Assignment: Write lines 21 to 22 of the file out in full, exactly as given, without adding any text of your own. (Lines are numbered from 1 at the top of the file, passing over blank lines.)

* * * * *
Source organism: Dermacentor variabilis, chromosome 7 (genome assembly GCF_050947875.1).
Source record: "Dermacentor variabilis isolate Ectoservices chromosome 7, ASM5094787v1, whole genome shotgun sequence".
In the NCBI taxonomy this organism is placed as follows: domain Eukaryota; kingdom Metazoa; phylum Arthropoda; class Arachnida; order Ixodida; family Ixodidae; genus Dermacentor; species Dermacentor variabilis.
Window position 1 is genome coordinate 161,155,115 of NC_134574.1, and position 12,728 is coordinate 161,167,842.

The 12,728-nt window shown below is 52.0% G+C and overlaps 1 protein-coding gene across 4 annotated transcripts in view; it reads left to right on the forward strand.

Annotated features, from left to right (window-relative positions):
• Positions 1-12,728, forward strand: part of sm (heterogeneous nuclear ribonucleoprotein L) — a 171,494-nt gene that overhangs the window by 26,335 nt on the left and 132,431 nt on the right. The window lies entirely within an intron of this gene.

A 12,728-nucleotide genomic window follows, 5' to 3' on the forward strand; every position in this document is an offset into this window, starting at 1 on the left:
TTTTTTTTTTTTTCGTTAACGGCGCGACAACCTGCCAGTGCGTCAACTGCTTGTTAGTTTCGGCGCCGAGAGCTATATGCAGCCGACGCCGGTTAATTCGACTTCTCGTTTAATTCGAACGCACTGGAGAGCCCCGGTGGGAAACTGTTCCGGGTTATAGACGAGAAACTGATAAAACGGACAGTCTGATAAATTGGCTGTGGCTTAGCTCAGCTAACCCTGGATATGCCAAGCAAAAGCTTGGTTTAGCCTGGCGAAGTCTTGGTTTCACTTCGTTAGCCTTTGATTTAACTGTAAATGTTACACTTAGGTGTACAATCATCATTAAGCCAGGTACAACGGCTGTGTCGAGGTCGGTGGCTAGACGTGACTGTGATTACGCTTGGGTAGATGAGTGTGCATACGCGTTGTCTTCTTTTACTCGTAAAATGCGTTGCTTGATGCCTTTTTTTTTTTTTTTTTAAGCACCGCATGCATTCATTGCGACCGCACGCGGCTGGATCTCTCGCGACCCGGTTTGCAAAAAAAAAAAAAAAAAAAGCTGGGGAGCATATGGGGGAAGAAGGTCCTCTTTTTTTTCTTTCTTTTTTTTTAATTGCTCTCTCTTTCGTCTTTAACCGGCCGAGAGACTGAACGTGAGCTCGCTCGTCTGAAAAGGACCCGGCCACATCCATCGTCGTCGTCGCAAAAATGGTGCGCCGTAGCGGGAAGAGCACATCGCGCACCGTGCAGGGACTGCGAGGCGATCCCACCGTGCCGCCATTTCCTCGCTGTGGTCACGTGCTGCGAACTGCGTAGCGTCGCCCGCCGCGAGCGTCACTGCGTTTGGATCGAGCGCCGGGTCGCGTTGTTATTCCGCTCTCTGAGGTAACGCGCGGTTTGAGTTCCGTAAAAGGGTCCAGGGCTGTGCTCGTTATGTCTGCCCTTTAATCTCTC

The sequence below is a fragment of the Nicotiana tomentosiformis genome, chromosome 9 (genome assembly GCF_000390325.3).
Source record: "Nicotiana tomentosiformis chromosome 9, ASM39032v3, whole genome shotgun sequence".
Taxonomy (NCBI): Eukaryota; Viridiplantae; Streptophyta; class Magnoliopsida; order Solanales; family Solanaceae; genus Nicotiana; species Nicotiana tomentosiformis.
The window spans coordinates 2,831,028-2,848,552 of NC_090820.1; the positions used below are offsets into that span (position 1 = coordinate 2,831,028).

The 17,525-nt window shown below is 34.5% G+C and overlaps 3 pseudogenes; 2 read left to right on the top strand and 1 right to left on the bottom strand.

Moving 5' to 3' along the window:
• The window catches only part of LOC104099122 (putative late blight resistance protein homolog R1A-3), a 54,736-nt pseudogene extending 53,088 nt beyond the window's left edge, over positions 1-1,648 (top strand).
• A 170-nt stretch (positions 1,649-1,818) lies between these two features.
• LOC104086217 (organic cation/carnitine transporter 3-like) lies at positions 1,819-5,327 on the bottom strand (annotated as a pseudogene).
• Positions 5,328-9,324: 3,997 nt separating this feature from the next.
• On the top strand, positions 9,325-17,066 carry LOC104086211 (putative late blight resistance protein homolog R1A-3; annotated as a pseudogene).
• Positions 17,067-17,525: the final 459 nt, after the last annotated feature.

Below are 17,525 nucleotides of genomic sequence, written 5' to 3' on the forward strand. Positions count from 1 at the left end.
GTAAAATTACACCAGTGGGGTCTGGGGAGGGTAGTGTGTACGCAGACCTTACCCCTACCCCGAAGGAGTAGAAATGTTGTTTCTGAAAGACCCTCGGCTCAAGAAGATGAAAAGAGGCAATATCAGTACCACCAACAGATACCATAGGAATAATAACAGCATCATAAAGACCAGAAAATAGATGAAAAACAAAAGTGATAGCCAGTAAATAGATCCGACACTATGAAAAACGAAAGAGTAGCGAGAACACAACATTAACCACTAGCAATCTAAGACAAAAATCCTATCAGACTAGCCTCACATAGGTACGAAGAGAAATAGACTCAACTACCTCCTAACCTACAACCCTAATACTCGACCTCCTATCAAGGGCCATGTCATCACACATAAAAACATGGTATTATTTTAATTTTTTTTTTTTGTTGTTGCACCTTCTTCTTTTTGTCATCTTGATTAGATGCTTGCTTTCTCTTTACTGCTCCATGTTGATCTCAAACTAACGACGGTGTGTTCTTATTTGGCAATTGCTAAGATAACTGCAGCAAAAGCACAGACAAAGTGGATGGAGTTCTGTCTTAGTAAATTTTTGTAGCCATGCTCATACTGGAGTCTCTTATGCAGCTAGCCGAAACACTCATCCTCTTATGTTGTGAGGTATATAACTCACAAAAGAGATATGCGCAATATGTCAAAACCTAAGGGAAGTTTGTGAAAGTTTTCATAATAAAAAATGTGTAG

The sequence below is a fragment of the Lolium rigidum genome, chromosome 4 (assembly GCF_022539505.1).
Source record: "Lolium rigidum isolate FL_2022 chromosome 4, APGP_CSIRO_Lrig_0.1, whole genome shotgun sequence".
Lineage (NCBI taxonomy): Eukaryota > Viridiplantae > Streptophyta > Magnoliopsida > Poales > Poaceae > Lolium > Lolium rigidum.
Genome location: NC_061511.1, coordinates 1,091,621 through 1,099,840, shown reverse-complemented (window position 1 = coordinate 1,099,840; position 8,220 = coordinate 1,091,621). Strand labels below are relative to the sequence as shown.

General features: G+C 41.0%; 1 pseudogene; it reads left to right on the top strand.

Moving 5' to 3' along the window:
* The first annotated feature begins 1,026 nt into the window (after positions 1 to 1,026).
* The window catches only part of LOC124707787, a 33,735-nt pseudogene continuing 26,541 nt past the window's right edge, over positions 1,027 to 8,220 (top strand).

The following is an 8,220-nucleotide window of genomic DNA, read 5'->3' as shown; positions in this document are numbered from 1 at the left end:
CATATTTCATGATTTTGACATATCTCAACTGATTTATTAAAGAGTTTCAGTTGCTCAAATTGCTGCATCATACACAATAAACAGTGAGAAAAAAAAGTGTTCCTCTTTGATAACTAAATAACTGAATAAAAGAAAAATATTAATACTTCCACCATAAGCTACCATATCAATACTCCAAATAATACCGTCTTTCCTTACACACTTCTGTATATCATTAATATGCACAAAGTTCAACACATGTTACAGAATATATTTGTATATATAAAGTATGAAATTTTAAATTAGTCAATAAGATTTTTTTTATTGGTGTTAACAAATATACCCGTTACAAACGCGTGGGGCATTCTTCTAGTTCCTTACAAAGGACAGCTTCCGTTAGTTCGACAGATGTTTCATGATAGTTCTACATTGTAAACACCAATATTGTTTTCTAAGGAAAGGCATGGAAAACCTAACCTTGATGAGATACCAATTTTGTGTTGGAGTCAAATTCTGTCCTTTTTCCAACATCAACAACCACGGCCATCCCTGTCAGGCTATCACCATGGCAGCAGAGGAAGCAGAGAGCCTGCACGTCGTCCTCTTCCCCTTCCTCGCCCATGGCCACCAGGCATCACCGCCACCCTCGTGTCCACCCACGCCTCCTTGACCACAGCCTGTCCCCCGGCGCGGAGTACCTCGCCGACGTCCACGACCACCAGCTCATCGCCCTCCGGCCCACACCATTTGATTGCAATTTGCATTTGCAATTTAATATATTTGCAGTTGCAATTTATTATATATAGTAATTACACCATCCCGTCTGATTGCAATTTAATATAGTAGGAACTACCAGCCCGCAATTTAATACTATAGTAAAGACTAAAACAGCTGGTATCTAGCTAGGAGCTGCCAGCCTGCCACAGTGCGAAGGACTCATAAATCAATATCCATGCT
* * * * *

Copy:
• Positions 17,067-17,525: the final 459 nt, after the last annotated feature.

Below are 17,525 nucleotides of genomic sequence, written 5' to 3' on the forward strand. Positions count from 1 at the left end.